TfL has reported that accidents on the London Underground are up 11% on 2015, with nearly 5000 reported incidents. The one bright spot is that customers seem to be falling into the gap less, with 282 people not heeding the words of the intercom - down from 293 in 2015.
Baker Street is the worst offender in these gap-related incidents, claiming 62 of the total.
As TFL announced the numbers there were the usual dreary demands from politicians to make things safer and ensure that the Underground is the safest subterranean transit system in the world. The Royal Society for the Prevention of Accidents took the award, as usual, for stating the bleeding obvious saying TFL had a "duty of care" to passengers. TFL is, presumably, well aware of that fact.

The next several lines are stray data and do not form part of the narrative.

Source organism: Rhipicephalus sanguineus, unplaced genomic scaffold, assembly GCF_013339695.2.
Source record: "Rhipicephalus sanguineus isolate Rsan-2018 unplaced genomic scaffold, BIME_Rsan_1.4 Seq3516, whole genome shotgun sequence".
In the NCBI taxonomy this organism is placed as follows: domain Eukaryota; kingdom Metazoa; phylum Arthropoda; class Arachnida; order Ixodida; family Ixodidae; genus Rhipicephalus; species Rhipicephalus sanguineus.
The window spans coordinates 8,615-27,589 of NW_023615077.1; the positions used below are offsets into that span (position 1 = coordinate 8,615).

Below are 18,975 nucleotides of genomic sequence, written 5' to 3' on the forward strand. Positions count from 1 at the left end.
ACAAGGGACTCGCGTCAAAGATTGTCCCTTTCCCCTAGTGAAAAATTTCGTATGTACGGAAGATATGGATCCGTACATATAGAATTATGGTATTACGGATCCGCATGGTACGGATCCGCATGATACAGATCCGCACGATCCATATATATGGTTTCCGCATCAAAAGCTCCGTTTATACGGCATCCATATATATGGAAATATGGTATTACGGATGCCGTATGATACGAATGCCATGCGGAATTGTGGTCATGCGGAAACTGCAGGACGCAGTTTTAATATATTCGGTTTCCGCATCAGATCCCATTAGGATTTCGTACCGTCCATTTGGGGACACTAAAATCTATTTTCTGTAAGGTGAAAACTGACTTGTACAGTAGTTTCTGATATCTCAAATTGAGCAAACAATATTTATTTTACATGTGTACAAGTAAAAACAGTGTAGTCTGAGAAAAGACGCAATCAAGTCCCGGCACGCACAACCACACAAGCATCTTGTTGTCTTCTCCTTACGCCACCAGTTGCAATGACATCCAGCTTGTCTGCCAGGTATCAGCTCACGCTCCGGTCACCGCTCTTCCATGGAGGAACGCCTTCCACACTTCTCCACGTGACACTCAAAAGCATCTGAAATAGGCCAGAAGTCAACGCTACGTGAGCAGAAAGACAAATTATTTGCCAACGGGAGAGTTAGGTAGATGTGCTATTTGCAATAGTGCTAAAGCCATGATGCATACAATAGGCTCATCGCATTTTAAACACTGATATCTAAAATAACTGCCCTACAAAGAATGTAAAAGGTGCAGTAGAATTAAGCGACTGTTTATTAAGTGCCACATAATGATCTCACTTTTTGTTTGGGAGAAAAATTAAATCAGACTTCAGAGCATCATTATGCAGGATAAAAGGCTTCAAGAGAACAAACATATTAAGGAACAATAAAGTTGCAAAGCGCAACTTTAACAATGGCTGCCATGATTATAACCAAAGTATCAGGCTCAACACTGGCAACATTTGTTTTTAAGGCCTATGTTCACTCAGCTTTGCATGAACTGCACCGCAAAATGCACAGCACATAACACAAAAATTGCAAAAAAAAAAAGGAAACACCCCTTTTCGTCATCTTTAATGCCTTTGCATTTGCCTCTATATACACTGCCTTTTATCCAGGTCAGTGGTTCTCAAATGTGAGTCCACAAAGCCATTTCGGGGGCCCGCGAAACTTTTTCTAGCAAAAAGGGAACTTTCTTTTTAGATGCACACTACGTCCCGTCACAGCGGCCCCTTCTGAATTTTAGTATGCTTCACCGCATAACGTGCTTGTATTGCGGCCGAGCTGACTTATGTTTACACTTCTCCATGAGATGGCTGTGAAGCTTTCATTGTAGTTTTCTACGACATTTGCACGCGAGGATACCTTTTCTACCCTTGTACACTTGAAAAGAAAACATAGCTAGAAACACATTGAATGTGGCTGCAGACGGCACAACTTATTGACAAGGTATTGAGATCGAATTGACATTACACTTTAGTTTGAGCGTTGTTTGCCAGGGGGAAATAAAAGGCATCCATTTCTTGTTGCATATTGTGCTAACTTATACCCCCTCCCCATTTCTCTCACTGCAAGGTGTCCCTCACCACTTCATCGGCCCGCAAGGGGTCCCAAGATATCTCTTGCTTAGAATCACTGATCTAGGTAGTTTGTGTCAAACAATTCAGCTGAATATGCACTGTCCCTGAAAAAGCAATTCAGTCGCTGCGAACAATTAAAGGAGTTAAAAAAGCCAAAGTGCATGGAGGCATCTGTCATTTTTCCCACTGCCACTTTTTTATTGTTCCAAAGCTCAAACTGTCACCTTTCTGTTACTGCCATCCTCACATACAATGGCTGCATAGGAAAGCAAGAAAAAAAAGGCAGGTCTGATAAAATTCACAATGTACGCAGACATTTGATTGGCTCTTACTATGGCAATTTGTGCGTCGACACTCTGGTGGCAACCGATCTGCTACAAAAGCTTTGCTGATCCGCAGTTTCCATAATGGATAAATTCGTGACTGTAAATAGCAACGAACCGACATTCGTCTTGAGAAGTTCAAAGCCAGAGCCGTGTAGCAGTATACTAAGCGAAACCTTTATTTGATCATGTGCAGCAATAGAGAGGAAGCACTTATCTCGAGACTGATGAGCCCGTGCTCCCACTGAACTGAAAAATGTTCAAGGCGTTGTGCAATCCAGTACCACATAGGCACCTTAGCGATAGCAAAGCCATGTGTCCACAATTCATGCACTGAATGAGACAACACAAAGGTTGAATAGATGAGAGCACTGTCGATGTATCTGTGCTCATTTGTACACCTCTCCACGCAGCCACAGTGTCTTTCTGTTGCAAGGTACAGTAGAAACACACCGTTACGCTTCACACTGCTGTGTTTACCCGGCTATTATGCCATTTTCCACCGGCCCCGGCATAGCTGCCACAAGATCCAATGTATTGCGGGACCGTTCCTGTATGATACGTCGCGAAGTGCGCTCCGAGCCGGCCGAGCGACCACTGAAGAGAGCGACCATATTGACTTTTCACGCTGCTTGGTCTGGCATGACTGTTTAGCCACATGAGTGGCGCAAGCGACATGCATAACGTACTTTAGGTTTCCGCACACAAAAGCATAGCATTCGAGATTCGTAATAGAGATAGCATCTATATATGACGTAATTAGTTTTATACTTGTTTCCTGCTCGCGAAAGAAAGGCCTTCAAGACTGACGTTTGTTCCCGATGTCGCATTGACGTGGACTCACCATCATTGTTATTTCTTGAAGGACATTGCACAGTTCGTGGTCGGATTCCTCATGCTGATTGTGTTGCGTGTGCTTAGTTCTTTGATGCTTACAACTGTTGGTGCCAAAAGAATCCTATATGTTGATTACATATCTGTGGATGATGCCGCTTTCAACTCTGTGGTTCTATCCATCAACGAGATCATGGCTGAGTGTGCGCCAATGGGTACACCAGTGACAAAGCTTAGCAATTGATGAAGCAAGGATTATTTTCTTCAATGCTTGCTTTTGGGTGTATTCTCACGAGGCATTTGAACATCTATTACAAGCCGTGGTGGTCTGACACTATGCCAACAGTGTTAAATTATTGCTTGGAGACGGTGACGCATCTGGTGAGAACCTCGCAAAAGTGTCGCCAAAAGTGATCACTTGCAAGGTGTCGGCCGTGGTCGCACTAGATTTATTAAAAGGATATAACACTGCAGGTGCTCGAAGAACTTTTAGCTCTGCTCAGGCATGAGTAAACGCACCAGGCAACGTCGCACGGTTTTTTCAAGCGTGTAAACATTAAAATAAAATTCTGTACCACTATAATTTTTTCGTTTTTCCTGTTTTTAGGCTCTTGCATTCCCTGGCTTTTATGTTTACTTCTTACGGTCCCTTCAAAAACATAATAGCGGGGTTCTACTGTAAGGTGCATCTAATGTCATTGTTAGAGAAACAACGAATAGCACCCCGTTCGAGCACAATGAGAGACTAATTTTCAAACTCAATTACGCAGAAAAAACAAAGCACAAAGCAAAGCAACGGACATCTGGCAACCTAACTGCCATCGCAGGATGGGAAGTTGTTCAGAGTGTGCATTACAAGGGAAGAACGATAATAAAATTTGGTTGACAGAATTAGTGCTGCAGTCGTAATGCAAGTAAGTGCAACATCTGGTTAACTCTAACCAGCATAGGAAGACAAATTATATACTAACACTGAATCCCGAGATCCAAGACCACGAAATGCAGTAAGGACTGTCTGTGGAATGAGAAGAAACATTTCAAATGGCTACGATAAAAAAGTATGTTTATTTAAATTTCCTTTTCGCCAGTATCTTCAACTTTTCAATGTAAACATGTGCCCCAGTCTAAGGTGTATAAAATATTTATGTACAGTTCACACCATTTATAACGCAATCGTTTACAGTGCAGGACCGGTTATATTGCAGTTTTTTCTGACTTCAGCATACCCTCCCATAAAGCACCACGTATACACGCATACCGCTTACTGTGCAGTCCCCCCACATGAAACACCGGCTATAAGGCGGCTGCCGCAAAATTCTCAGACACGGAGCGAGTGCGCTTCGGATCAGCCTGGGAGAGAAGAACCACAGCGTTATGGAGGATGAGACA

The problem, it seems, is that we're all busy trying to get places at the same time. For example, most jobs start at 9am - an entirely arbitrary time to start the working day. So perhaps rather than expecting the tube's fixed capacity to somehow expand exponentially we should encourage people to stagger the times they start at work. Companies could even allow employees to work at home, something made unbelievably simple by the other kind of tubes - the ones connecting computers to each other.
London Underground said safety was its "top priority" which is exactly what you'd expect it to say. It would hardly respond to news of increased accidents by saying "we're very focused on making the trains smell better", would it. [London Evening Standard]